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Standardized Date Format for Unique Device Identifiers Proves Unpopular

Those with long-enough memories to recall how metrication in device packaging and labeling roiled the regulatory waters for years may get a sense of déjà vu now that CDRH is adding a requirement for a standardized date format to its Unique Device Identifier (UDI) proposed rule.

Those with long-enough memories to recall how metrication in device packaging and labeling roiled the regulatory waters for years may get a sense of déjà vu now that CDRH is adding a requirement for a standardized date format to its Unique Device Identifier (UDI) proposed rule.

Industry comments on the date format requirement have been pushing back, CDRH senior advisor for patient safety Jay Crowley told a Loftware-hosted Webcast in October. The bone of contention is that CDRH’s determination to require the U.S. date format which puts the month first (MM/DD/YYYY) when the rest of the world tends to put the day first.

Just as it did four decades ago with metrication, the issue pivots on the size and power of the domestic market, and the government’s tendency to opt for whatever is more comfortable for U.S. consumers, even if that adds cost and inconvenience to foreign suppliers.

In the case of metrication, U.S. consumers vigorously resisted the federal government’s duly enacted decision to “go metric” on a date certain, the law lapsed, and the country is still using miles, feet, gallons, pounds, and ounces while the healthcare professions with the collaboration of the domestic drug and device industries have of their volition and on a non-legislated timetable largely gone metric. 

The same result could follow the standardized date format for UDI, although that wasn’t made clear during the Webcast.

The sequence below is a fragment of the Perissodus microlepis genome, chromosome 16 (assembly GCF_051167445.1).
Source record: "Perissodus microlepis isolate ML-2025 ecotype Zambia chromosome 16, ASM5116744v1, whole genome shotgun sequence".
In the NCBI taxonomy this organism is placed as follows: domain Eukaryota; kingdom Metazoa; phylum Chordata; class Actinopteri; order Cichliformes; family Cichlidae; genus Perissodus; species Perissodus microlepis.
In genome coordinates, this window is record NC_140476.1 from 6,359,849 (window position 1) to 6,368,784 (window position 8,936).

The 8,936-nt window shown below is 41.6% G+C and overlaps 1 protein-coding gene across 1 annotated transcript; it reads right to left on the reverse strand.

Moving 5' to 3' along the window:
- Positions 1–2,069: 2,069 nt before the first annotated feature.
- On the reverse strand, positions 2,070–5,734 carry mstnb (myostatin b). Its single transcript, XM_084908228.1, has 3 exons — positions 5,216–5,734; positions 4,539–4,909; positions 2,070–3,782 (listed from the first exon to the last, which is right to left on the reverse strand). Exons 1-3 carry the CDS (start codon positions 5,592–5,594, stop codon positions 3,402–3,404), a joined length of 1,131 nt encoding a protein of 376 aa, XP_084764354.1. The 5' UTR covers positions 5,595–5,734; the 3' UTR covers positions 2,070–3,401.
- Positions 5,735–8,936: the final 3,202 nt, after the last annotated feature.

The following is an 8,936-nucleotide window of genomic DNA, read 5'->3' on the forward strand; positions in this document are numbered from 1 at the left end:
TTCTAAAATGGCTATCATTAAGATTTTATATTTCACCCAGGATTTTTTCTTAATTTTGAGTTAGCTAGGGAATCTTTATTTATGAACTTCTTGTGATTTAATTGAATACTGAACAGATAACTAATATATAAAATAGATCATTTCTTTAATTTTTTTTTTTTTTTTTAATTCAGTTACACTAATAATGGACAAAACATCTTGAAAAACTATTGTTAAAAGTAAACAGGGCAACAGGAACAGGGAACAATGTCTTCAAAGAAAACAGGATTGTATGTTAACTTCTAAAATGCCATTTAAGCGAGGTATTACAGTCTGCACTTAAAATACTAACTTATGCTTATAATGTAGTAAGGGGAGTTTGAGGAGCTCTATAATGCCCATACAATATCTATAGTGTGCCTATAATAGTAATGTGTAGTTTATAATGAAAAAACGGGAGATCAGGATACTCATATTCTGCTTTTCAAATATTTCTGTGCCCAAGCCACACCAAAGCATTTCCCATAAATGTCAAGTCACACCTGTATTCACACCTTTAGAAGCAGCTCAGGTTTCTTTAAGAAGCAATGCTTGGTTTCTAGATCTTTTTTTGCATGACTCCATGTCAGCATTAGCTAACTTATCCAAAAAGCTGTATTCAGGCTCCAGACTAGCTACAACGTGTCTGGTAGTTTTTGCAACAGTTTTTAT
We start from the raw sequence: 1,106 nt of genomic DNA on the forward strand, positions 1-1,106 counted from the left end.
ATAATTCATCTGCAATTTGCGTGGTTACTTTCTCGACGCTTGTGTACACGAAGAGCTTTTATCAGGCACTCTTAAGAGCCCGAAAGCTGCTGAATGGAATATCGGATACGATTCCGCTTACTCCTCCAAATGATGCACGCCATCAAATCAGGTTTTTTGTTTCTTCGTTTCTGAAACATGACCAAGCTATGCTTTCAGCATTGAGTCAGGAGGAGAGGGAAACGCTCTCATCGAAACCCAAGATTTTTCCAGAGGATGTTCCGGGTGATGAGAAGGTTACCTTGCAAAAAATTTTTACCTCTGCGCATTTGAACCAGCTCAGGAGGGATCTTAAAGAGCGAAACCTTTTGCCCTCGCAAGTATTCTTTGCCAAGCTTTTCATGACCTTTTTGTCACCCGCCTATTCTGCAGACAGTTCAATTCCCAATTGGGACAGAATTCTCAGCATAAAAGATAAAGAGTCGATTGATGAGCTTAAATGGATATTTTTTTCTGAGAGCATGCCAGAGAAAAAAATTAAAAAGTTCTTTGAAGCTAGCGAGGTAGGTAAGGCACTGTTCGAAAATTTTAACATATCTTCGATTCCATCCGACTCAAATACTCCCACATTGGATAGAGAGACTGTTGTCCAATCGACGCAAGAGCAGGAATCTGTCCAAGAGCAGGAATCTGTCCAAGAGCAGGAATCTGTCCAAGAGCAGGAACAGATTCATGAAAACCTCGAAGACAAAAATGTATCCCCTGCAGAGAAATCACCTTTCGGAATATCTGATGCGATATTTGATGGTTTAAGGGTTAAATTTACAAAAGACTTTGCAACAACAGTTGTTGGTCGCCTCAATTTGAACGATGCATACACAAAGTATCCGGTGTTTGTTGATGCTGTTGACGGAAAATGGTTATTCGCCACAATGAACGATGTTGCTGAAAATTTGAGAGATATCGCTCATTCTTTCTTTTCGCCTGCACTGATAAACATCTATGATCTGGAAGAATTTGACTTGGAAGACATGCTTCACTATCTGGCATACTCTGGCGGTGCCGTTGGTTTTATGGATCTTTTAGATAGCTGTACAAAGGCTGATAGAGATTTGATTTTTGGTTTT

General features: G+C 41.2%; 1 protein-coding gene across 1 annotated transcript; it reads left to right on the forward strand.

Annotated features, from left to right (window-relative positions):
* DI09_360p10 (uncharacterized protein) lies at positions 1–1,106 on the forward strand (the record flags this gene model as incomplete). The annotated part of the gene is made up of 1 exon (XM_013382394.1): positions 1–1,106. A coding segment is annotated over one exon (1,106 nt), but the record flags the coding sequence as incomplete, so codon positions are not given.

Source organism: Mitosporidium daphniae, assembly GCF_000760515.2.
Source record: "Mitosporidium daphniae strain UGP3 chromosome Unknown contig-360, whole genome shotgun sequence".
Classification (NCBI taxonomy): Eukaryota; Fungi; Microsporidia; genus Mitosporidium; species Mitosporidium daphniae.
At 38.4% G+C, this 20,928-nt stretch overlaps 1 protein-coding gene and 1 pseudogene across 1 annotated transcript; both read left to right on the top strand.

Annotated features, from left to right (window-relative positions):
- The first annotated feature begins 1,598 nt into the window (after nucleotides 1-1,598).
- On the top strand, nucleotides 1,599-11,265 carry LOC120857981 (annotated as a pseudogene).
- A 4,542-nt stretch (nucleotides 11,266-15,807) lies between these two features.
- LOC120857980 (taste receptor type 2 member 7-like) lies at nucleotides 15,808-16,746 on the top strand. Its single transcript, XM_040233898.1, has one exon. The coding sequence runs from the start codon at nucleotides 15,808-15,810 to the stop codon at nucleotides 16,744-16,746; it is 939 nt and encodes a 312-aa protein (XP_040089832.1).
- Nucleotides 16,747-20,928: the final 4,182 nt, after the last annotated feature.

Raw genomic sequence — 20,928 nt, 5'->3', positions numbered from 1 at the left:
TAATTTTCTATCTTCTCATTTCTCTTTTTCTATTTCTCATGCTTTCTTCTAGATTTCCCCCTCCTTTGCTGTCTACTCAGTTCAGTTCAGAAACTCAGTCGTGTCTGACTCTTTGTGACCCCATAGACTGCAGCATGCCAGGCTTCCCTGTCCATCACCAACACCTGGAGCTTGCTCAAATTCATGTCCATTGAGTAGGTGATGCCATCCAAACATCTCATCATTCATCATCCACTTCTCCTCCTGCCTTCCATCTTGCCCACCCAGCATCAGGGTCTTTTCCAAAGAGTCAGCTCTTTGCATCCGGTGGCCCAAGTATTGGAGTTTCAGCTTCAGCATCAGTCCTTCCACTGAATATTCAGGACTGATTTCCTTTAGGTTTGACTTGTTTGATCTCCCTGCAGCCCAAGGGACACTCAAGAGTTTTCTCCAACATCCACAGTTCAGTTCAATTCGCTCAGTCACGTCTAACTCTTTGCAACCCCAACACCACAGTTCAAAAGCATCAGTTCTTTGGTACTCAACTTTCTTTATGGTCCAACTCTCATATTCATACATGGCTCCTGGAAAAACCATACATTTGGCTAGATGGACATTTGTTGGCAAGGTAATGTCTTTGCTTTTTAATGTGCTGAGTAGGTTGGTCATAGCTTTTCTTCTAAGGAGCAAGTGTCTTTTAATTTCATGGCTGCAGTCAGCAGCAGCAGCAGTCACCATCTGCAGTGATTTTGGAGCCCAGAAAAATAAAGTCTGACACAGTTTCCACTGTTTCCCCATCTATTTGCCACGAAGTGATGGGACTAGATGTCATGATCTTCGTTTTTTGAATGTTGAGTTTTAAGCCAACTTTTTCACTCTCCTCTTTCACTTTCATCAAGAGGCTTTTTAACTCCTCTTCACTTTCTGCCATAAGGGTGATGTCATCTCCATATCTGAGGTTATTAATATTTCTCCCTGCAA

Crowley said the standardized date format must be met one year after the agency publishes the final rule, which is expected in May, and he encouraged industry to comment on “an appropriate date format that can be used globally,” adding vaguely that “I’m sure we can come to resolution on this issue.”

It seems feasible that the barcode readers could be trained to instantly convert non-standardized date formats into standardized ones and the other way round as well, depending on country of end-use. And old-fashioned hard-copy labeling could bear both formats. 

The UDI rule is one of the key components in the CDRH’s postmarket surveillance system. It will be tailored to interact with electronic health records, clinical information systems, and claims data sources, according to the agency.

UDIs will allow FDA, the healthcare community and industry to more accurately report and analyze device-related adverse events by ensuring that critical device information is included in the reports. The identifiers may also help reduce medical errors by enabling healthcare professionals and others to rapidly identify a device, obtain important information concerning the device’s characteristics (whether it, for instance, contains latex or is compatible with magnetic resonance imaging) and improve the clinicians ability to trace the device through the supply chain to the point of patient use.

Crowley said the recently enacted FDA Safety and Innovation Act (FDASIA) requires that UDI be implemented for Class 1 and 2 implant and life-sustaining/supporting devices within two years after the final rule. The rest of the Class 2 devices would be required to comply with UDI three years after the final rule, and the rest of Class 1 would be required within five years, he added. 

Asked when CDRH will begin considering UDI exception requests, Crowley told his Web audience this would not be until the final rule is published. “We are working on a SOP,’ he said, “and so we will publish a guidance on this when we publish the final rule.

In response to a question on whether CDRH plans to specify a barcode standard, Crowley said the current plan is not to issue such a standard, “but we are interested in what the comments say about this. We would like to stay out of the technology debate. There are a number of technologies that could be used and these are evolving at a rapid rate... We do need to do this intelligently and in a way that is predictable... We would like to allow multiple technologies that are reasonable and to allow the technology to evolve without getting in the way. At the same time, we are very concerned that the UDIs are readable by those who need to capture that information.” 

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